On the side, I work as a freelance illustrator and storyboard artist. A storyboard artist is an illustrator who takes a script or idea and translates it into a series of various sequential drawings. As an illustrator, I create a story within one drawing that has various tones or is in full color. I love helping people bring their ideas to life through images.

I am incredibly proud of how far I have come as an artist. I’m still growing and still trying to expand my audience and get a gauge for where I want to end up next. Something that sets me apart is definitely my determination. I’m always up for a challenge and ready to learn something new. Ultimately, I’m 100% a jack of all trades… minus the “master of none” part… I’m honestly still a work in progress. As they say, it’s all about the journey.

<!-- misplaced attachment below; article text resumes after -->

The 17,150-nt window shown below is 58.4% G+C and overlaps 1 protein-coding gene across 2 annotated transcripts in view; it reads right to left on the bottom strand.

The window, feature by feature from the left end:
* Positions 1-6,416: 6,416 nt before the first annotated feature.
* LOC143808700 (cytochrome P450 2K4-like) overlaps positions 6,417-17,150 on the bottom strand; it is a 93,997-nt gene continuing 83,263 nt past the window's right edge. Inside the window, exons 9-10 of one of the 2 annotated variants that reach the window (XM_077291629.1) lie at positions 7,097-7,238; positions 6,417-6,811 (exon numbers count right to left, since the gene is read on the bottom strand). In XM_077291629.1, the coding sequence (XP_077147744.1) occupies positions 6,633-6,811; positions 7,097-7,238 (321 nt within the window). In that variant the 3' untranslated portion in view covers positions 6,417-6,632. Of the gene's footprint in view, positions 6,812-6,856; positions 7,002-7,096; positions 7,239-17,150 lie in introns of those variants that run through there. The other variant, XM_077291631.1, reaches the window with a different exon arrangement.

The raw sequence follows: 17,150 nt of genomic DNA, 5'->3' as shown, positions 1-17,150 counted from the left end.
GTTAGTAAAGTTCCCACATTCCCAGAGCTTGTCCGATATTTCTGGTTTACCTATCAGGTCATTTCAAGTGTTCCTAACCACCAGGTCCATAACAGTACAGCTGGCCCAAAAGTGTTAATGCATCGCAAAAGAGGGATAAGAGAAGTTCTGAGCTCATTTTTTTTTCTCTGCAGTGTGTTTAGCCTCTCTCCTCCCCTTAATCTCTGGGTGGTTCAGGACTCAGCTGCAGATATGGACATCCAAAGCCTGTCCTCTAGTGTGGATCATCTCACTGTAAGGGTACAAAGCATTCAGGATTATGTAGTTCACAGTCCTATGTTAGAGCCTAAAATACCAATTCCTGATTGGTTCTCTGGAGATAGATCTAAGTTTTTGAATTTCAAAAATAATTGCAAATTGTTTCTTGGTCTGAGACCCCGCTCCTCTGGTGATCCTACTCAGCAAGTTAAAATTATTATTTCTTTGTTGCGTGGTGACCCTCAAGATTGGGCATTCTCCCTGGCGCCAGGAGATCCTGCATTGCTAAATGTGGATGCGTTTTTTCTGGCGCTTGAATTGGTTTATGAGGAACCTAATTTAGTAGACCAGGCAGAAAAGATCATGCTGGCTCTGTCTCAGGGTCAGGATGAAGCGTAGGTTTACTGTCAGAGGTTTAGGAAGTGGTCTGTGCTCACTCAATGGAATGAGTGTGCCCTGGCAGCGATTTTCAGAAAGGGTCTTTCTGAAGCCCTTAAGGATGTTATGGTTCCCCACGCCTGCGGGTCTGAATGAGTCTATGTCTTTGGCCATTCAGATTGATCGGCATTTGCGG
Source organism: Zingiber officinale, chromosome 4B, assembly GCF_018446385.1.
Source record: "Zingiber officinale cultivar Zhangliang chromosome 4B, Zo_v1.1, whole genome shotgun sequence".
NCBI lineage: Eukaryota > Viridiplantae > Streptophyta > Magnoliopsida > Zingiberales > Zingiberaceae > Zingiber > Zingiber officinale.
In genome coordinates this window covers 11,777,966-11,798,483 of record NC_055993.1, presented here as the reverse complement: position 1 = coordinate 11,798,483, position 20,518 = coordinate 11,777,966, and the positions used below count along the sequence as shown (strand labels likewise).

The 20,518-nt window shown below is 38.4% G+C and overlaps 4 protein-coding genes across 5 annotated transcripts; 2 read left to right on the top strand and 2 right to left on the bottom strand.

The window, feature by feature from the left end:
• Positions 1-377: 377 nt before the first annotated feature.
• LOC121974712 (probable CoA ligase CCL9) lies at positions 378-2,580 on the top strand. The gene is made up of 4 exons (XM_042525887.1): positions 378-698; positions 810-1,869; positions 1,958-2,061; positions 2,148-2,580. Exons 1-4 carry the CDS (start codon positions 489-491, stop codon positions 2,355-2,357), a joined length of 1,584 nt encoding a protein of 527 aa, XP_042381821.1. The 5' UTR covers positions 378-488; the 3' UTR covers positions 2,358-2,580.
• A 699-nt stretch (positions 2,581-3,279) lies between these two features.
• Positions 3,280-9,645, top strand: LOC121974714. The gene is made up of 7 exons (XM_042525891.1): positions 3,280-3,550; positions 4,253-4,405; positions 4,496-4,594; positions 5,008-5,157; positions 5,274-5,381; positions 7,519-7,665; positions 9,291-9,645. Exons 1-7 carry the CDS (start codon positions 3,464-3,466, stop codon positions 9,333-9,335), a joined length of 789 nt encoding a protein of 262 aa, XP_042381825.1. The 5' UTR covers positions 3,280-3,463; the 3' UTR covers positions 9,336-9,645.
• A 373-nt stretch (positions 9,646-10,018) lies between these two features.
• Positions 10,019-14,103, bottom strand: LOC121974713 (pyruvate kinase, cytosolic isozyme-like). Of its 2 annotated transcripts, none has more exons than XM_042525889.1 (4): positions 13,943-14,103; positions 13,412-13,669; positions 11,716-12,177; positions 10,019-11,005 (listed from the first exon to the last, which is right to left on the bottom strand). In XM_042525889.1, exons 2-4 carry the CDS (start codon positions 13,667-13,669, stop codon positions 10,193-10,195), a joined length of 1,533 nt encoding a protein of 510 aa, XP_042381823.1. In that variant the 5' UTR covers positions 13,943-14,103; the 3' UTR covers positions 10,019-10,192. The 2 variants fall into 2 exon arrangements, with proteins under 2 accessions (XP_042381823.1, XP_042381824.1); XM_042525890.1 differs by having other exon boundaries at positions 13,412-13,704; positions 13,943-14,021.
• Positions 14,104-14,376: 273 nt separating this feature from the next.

What do you feel are the biggest barriers today to female leadership, in your industry or generally?
I think that one of the barriers to female leadership is that there hasn’t been enough of an emphasis on needing them until recently.

I feel like in any industry, males tend to seek more leadership roles, even if they are not 100% qualified for the position. In contrast, women are more likely to slowly work their way up to leadership roles, assuming they are presented to them at all. From what I have seen, women are less likely to seek leadership roles if they do not feel qualified for the position. I also believe that it has become a social norm for leadership roles to be given to their male counterparts.

I also believe that women may not get exposure to the entertainment industry until later on in their careers. Fortunately, there are many communities like Women in Animation and LatinX in Animation that supports everyone and anyone who has an interest in the entertainment industry.

As time progresses, we are starting to see more and more women in previously male-dominated roles, such as storyboarding, directing and producing.

Contact Info:

Image Credit:
Susana Lopez (Susillystyles)